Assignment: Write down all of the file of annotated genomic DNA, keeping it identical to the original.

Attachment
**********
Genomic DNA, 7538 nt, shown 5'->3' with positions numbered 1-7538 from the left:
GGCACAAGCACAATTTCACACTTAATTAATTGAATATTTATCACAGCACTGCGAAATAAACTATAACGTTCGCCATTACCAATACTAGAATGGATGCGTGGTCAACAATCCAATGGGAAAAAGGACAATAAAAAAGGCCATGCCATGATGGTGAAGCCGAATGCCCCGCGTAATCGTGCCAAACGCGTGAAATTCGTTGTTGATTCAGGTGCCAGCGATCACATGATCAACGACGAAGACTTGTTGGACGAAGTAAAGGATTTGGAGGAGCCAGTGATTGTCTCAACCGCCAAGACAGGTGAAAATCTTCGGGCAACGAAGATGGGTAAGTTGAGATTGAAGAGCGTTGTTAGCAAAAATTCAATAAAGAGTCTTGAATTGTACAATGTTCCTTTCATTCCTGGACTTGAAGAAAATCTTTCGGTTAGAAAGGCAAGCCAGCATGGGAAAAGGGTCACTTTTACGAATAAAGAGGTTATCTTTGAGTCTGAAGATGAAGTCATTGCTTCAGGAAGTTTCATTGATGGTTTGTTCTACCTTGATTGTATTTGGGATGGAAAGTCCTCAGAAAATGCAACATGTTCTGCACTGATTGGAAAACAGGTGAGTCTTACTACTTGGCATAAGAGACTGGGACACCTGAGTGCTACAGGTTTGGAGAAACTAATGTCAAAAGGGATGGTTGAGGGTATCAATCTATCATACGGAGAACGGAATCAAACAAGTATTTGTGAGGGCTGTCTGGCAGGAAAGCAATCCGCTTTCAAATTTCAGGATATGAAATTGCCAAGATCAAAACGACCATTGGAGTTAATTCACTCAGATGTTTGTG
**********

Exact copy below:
Genomic DNA, 7538 nt, shown 5'->3' with positions numbered 1-7538 from the left:
GGCACAAGCACAATTTCACACTTAATTAATTGAATATTTATCACAGCACTGCGAAATAAACTATAACGTTCGCCATTACCAATACTAGAATGGATGCGTGGTCAACAATCCAATGGGAAAAAGGACAATAAAAAAGGCCATGCCATGATGGTGAAGCCGAATGCCCCGCGTAATCGTGCCAAACGCGTGAAATTCGTTGTTGATTCAGGTGCCAGCGATCACATGATCAACGACGAAGACTTGTTGGACGAAGTAAAGGATTTGGAGGAGCCAGTGATTGTCTCAACCGCCAAGACAGGTGAAAATCTTCGGGCAACGAAGATGGGTAAGTTGAGATTGAAGAGCGTTGTTAGCAAAAATTCAATAAAGAGTCTTGAATTGTACAATGTTCCTTTCATTCCTGGACTTGAAGAAAATCTTTCGGTTAGAAAGGCAAGCCAGCATGGGAAAAGGGTCACTTTTACGAATAAAGAGGTTATCTTTGAGTCTGAAGATGAAGTCATTGCTTCAGGAAGTTTCATTGATGGTTTGTTCTACCTTGATTGTATTTGGGATGGAAAGTCCTCAGAAAATGCAACATGTTCTGCACTGATTGGAAAACAGGTGAGTCTTACTACTTGGCATAAGAGACTGGGACACCTGAGTGCTACAGGTTTGGAGAAACTAATGTCAAAAGGGATGGTTGAGGGTATCAATCTATCATACGGAGAACGGAATCAAACAAGTATTTGTGAGGGCTGTCTGGCAGGAAAGCAATCCGCTTTCAAATTTCAGGATATGAAATTGCCAAGATCAAAACGACCATTGGAGTTAATTCACTCAGATGTTTGTG